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What the Home Office could learn from Glastonbury

Glastonbury Festival. Tabatha Fireman/Redferns/Getty

Glastonbury Festival has always been suffused with a hippyish, left-wing spirit, says Ed West on Substack. The location of the first Pyramid Stage in 1971 was chosen “via the method of dowsing”. The festival’s founder, Michael Eavis, was a member of the radical Campaign for Nuclear Disarmament and invited his “hero” Jeremy Corbyn to address crowds in 2017. Glastonbury used to allow “New Age Travellers” in for free, but when this resulted in violence the policy ended in 1992. And as the festival attracted more and more freeloaders – fence-jumpers numbered an estimated 100,000 in 2000 – security got progressively tighter. Despite the event’s anti-border, pro-refugee ethos, the size of this year’s fence was like “something from the old days of the Iron Curtain”.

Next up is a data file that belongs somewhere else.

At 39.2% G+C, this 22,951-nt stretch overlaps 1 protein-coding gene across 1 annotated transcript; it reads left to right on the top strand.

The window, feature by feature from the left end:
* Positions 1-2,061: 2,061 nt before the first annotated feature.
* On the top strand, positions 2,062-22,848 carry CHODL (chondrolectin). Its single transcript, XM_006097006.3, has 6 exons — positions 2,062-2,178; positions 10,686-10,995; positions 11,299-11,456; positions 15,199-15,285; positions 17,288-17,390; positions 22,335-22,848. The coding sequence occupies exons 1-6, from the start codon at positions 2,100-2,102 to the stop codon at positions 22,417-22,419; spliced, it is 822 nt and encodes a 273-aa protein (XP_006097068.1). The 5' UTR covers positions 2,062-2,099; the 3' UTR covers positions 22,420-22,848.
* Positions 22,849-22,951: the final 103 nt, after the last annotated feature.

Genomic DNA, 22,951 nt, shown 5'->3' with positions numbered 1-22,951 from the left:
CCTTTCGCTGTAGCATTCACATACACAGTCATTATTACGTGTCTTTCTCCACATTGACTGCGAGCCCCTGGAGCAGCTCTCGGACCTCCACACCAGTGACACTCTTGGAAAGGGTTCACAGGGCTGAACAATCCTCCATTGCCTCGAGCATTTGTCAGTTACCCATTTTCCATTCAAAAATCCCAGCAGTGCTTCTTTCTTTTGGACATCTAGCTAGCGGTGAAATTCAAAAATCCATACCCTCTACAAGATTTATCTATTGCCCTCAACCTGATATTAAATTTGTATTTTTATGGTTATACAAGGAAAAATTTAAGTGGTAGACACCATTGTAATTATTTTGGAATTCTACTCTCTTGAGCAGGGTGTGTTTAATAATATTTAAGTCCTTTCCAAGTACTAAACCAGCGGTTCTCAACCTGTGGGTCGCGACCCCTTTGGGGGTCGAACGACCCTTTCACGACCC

Ironically, Glastonbury has become a textbook example of a “high-functioning conservative state”. Exclusivity, in the form of effective borders and a high ticket price, means that only a certain type of middle-class person can attend – and when you have a mass of similar people with similar values, the result is the kind of safe, homogenous, “high-trust society” that conservatives dream of. That’s why the political posturing of many Glastonbury attendees is so funny: they enjoy, in miniature, the kind of society they say they oppose. All conservatives want is for people entering Britain to be treated “with the same scrutiny as people entering a four-day festival organised by a farmer”. If an ageing hippy can organise an effective border, “why can’t the Home Office?”